Alumni Spotlight: How Anthonny Ruiz, '23, turned his life around through higher education
Posted by Seattle University Alumni Association on Wednesday, June 14, 2023 at 12:00 PM PDT
Earlier this month, Anthonny Ruiz, '23, walked across the stage at Climate Pledge Arena as a first-generation college graduate, having received a degree in Strategic Communications with honors. He made it look easy, but his journey to this moment was anything but smooth. Ruiz’s success at Seattle University is a testament to his perseverance, character and the power of education that changed the trajectory of his life.
Growing up in the Seattle area as one of three children in a single-parent household, Ruiz’s mother worked two to three jobs to support the family. Ruiz watched his brothers become involved with gangs and drugs, following them into that lifestyle as a he grew older. Despite being told he was “bright, smart and gifted,” Ruiz barely graduated high school with a 1.2 GPA.
“I remember coming home from school wondering if our lights would be on and many times they would not be,” he recalls. “We would have a difficult time knowing when and where our next meal was coming from. Although my mother did her very best, she struggled through most of my childhood.”
After graduating high school, Ruiz became an active gang member, following the footsteps of his brothers. His gang involvement caused him to be in and out of jail and ultimately sentenced to four years in prison. While incarcerated, Ruiz decided he was done with gangs and resolved to turn his life around by pursuing higher education.
“I ate food with inmates who had been in prison longer than I had been alive. I learned that was not the life I wanted,” Ruiz says. “I was released in November 2017, and I knew I wanted to go to school and make something of myself.”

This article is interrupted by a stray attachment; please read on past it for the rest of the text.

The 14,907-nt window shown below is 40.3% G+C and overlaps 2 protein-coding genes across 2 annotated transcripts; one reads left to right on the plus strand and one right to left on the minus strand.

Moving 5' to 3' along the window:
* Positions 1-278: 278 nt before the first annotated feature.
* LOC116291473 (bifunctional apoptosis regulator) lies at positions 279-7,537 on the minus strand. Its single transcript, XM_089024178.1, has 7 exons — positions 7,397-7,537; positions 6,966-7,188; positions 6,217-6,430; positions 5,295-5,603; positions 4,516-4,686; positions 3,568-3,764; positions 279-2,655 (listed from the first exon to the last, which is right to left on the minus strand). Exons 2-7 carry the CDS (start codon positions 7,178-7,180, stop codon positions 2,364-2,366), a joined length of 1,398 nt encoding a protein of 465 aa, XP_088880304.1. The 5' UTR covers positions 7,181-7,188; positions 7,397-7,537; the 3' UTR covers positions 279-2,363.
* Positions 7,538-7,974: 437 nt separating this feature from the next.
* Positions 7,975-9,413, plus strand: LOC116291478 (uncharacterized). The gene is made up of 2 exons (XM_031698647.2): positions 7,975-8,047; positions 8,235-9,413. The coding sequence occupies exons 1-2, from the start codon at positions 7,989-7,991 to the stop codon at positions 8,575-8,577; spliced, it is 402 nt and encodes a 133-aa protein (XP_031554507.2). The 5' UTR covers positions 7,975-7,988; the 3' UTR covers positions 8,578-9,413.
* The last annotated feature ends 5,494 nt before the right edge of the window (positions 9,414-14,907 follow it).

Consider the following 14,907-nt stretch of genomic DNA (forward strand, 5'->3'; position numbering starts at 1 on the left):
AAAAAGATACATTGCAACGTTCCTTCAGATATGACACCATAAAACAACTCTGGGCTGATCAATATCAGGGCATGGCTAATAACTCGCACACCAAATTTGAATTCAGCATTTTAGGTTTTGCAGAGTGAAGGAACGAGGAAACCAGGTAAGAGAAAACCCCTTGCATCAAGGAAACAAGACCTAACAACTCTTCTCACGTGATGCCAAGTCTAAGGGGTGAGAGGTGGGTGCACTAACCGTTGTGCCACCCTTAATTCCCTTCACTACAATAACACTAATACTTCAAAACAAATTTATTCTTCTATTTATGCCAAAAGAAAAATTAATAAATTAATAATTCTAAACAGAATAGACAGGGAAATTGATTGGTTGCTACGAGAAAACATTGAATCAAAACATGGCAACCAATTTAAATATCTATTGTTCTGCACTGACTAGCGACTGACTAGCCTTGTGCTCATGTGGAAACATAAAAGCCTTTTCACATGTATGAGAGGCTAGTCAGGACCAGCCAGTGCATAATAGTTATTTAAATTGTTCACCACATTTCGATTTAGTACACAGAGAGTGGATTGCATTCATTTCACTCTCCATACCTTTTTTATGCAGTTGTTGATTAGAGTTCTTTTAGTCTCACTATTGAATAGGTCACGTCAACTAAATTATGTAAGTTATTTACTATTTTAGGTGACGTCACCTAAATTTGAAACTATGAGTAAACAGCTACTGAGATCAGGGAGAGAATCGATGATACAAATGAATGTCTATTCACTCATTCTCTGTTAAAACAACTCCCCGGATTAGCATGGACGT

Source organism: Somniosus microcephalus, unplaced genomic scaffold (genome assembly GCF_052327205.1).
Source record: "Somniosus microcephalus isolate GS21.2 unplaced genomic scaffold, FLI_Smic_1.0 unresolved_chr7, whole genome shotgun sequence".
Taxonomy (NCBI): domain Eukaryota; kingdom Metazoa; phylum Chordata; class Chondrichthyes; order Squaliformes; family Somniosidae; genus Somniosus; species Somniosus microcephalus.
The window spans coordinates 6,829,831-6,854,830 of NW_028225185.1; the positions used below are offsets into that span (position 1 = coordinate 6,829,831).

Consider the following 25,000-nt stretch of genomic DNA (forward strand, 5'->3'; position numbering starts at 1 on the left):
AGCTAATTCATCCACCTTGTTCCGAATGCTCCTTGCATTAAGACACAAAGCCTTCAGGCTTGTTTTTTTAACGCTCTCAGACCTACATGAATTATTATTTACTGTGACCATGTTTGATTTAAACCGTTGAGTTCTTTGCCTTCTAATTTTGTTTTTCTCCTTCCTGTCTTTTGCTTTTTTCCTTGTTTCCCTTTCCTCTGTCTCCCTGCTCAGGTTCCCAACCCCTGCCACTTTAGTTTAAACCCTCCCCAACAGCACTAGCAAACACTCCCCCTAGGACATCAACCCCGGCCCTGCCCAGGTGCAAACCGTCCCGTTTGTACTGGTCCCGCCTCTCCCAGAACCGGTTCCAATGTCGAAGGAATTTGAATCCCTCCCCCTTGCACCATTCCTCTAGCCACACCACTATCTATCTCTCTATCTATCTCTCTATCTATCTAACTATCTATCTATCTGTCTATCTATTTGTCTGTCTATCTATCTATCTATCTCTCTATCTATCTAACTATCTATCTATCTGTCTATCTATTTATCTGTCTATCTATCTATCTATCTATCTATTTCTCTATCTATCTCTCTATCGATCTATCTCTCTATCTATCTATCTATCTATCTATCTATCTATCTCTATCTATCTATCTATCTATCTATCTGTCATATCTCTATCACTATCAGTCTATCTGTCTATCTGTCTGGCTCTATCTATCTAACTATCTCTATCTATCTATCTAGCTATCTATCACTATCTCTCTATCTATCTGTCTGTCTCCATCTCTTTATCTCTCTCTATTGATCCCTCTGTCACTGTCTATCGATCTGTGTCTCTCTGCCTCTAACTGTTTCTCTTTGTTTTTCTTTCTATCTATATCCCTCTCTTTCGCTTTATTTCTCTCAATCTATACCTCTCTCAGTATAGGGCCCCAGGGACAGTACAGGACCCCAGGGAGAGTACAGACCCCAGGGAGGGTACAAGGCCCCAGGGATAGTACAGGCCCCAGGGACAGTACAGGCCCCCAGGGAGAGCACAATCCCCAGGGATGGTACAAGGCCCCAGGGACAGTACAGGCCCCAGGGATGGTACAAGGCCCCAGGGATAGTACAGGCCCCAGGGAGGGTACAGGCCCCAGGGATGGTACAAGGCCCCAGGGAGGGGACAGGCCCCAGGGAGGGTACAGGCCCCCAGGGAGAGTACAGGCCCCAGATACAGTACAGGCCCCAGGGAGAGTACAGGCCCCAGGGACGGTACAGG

After earning his associate degree from Shoreline Community College in 2021, Ruiz began applying to schools to earn a bachelor’s degree. He was looking for an experience where he could connect to professors personally and feel at home. When applying to SU, Ruiz shared his story of a challenging childhood, gang life and eventual incarceration.
“The response I received from the school—open arms, all encompassing—made this decision for me an incredibly easy one,” Ruiz says. “I made the decision to attend SU because it felt like I was supposed to be here.”
And he was right.
SU opened doors for Ruiz to excel as a student and gain career experience, and he was provided the financial help necessary through scholarships made possible by generous donors. Without the constant worry of meeting basic needs like rent and groceries, Ruiz was able to become that bright and smart student his high school teachers knew he could be. Through this scholarship support, including the Benjamin N. Dijulio Family Scholarship, he was able to reduce his working hours and focus more on his studies. He was also able to acquire working experience in his goal career field of public relations.
In his two years at SU, Ruiz received National Honor Society recognition and made the President’s and Dean’s List multiple times. He also completed two internships at nonprofit organizations in Seattle involving marketing, public relations and communications and later worked as the Media Relations Intern at the Albers School of Business and Economics. Also valuable—the connections with professors and mentors who provided guidance.
After living in Seattle his whole life, Ruiz is planning to relocate to Dallas, Texas. With the tools gained from his SU education, he is applying to public relations firms with the goal to land a position where he can work with clients across different industries and ultimately work for an organization with an in-house public relations department.
Looking back, Ruiz says he is grateful to SU for believing in him and providing the financial support he needed to succeed.
“People make mistakes, but they can be rehabilitated if given adequate support,” says Ruiz. “By seeing my potential, the university is truly living its values—imagining what I can accomplish, not what I’ve done in the past.”